Better Life Index allows you to compare well-being across countries, based on 11 topics the OECD has identified as essential, in the areas of material living conditions and quality of life such as: housing, income, jobs, community, education, environment, civic engagement, health, life satisfaction, safety, work-life balance.

Metrics matter for policy and policy matters for well-being. In this report, the co-chairs of the OECD-hosted High Level Expert Group on the Measurement of Economic Performance and Social Progress, Joseph E. Stiglitz, Jean-Paul Fitoussi and Martine Durand, show how over-reliance on GDP as the yardstick of economic performance misled policy makers who did not see the 2008 crisis coming. We need to develop dashboards of indicators that reveal who is benefitting from growth, whether that growth is environmentally sustainable, how people feel about their lives, what factors contribute to an individual’s or a country’s success. This book looks at progress made over the past 10 years in collecting well-being data, and in using them to inform policies. An accompanying volume, For Good Measure: Advancing Research on Well-being Metrics Beyond GDP, presents the latest findings from leading economists and statisticians on selected issues within the broader agenda on defining and measuring well-being.

The 2030 Agenda and the Sustainable Development Goals (SDGs) prominently feature institutions, both as a cross-cutting issue in many of the goals and as a standalone goal (SDG 16). The World Public Sector Report 2019 looks at national-level developments in relation to several concepts highlighted in the targets of Goal 16, which are viewed as institutional principles: access to information, transparency, accountability, anti-corruption, inclusiveness of decision-making processes, and non-discrimination. The report surveys global trends in these areas, documenting both the availability of information on those trends and the status of knowledge about the effectiveness of related policies and institutional arrangements in different national contexts. It also demonstrates how the institutional principles of SDG 16 have been informing the development of institutions in various areas, including gender equality and women’s empowerment (SDG 5). The report further examines two critical instruments that can support effective public institutions and public administration for the SDGs, namely national budget processes and risk management. The World Public Sector Report 2019 aims to inform the first review of SDG 16 at the United Nations high-level political forum on sustainable development in July 2019, and to contribute to future efforts to monitor progress on SDG 16. By reviewing key challenges and opportunities for public institutions in the context of the implementation of the 2030 Agenda at the national level, the report also aims to inform efforts by all countries to create effective institutions to deliver the Sustainable Development Goals.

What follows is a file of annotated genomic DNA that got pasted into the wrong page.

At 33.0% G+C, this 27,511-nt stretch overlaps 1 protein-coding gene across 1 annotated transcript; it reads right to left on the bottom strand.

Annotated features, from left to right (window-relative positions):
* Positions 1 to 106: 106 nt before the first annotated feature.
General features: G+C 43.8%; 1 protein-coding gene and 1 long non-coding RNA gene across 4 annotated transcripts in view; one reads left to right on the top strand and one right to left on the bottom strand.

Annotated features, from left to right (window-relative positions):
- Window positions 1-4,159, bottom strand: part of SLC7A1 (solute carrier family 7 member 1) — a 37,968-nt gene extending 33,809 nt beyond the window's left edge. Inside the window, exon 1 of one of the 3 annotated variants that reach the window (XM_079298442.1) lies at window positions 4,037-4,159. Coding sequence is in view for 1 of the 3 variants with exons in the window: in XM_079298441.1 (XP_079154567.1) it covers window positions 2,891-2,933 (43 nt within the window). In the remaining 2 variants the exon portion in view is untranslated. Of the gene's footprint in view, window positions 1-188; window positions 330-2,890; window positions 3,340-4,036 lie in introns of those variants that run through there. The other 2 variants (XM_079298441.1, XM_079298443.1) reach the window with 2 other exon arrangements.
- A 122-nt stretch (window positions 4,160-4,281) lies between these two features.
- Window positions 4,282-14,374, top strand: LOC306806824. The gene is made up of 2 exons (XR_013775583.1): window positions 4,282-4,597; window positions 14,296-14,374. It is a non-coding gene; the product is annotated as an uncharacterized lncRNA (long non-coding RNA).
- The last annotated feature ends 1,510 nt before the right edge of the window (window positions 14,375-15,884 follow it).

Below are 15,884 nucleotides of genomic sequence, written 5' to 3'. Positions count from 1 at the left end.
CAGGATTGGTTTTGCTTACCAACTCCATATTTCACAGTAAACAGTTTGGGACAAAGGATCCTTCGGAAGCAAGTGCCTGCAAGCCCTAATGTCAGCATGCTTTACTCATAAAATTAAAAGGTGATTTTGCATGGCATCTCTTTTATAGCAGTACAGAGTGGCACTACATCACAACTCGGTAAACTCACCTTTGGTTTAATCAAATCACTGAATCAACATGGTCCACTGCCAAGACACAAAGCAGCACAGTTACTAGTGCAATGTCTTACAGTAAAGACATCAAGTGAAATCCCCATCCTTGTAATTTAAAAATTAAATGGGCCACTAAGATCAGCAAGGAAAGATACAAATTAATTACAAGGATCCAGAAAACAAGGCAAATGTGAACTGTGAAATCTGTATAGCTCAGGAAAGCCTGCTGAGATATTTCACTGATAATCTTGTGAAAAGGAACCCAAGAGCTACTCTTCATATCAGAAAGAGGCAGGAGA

The World Values Survey is a global network of social scientists studying changing values and their impact on social and political life, led by an international team of scholars. The WVS consists of nationally representative surveys conducted in almost 100 countries which contain almost 90 percent of the world’s population, using a common questionnaire. The WVS is the largest non-commercial, cross-national, time series investigation of human beliefs and values ever executed. The WVS seeks to help scientists and policy makers understand changes in the beliefs, values and motivations of people throughout the world.

The World Income Inequality Database (WIID) presents information on income inequality for developed, developing, and transition countries. It provides the most comprehensive set of income inequality statistics available.

The Luxembourg Income Study Database (LIS) is the largest available income database of harmonised microdata collected from about 50 countries in Europe, North America, Latin America, Africa, Asia, and Australasia spanning five decades. LIS datasets contain household- and person-level on labour income, capital income, pensions, public social benefits (excl. pensions) and private transfers, as well as taxes and contributions, demography, employment, and expenditures.